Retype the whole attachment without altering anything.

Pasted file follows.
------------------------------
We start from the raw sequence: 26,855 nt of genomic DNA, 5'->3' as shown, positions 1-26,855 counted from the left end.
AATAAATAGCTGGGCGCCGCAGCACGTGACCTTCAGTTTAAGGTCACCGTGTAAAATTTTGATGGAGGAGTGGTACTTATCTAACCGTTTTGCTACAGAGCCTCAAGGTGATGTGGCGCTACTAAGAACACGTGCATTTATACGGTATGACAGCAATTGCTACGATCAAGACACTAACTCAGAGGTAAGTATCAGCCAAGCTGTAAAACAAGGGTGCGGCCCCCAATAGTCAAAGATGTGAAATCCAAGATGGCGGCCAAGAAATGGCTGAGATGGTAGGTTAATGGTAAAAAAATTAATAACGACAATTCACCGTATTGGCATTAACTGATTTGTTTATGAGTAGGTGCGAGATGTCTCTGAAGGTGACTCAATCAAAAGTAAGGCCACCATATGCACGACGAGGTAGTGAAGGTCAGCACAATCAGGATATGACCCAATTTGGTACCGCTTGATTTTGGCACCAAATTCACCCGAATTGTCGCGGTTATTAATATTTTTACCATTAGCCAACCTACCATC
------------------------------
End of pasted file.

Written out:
We start from the raw sequence: 26,855 nt of genomic DNA, 5'->3' as shown, positions 1-26,855 counted from the left end.
AATAAATAGCTGGGCGCCGCAGCACGTGACCTTCAGTTTAAGGTCACCGTGTAAAATTTTGATGGAGGAGTGGTACTTATCTAACCGTTTTGCTACAGAGCCTCAAGGTGATGTGGCGCTACTAAGAACACGTGCATTTATACGGTATGACAGCAATTGCTACGATCAAGACACTAACTCAGAGGTAAGTATCAGCCAAGCTGTAAAACAAGGGTGCGGCCCCCAATAGTCAAAGATGTGAAATCCAAGATGGCGGCCAAGAAATGGCTGAGATGGTAGGTTAATGGTAAAAAAATTAATAACGACAATTCACCGTATTGGCATTAACTGATTTGTTTATGAGTAGGTGCGAGATGTCTCTGAAGGTGACTCAATCAAAAGTAAGGCCACCATATGCACGACGAGGTAGTGAAGGTCAGCACAATCAGGATATGACCCAATTTGGTACCGCTTGATTTTGGCACCAAATTCACCCGAATTGTCGCGGTTATTAATATTTTTACCATTAGCCAACCTACCATC